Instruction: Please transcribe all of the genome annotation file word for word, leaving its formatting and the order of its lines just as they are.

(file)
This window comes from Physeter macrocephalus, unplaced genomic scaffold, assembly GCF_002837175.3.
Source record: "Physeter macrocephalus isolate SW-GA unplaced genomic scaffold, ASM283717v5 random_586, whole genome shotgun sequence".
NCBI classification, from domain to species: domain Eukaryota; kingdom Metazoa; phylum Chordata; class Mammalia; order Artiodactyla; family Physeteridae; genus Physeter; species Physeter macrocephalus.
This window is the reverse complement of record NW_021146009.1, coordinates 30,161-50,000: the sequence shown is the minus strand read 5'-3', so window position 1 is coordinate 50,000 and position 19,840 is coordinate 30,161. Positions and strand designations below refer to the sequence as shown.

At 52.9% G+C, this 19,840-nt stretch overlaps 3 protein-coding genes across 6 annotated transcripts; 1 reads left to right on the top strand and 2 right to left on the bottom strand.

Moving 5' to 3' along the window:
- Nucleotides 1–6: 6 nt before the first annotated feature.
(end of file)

This window comes from Physeter macrocephalus, unplaced genomic scaffold, assembly GCF_002837175.3.
Source record: "Physeter macrocephalus isolate SW-GA unplaced genomic scaffold, ASM283717v5 random_586, whole genome shotgun sequence".
NCBI classification, from domain to species: domain Eukaryota; kingdom Metazoa; phylum Chordata; class Mammalia; order Artiodactyla; family Physeteridae; genus Physeter; species Physeter macrocephalus.
This window is the reverse complement of record NW_021146009.1, coordinates 30,161-50,000: the sequence shown is the minus strand read 5'-3', so window position 1 is coordinate 50,000 and position 19,840 is coordinate 30,161. Positions and strand designations below refer to the sequence as shown.

At 52.9% G+C, this 19,840-nt stretch overlaps 3 protein-coding genes across 6 annotated transcripts; 1 reads left to right on the top strand and 2 right to left on the bottom strand.

Moving 5' to 3' along the window:
- Nucleotides 1–6: 6 nt before the first annotated feature.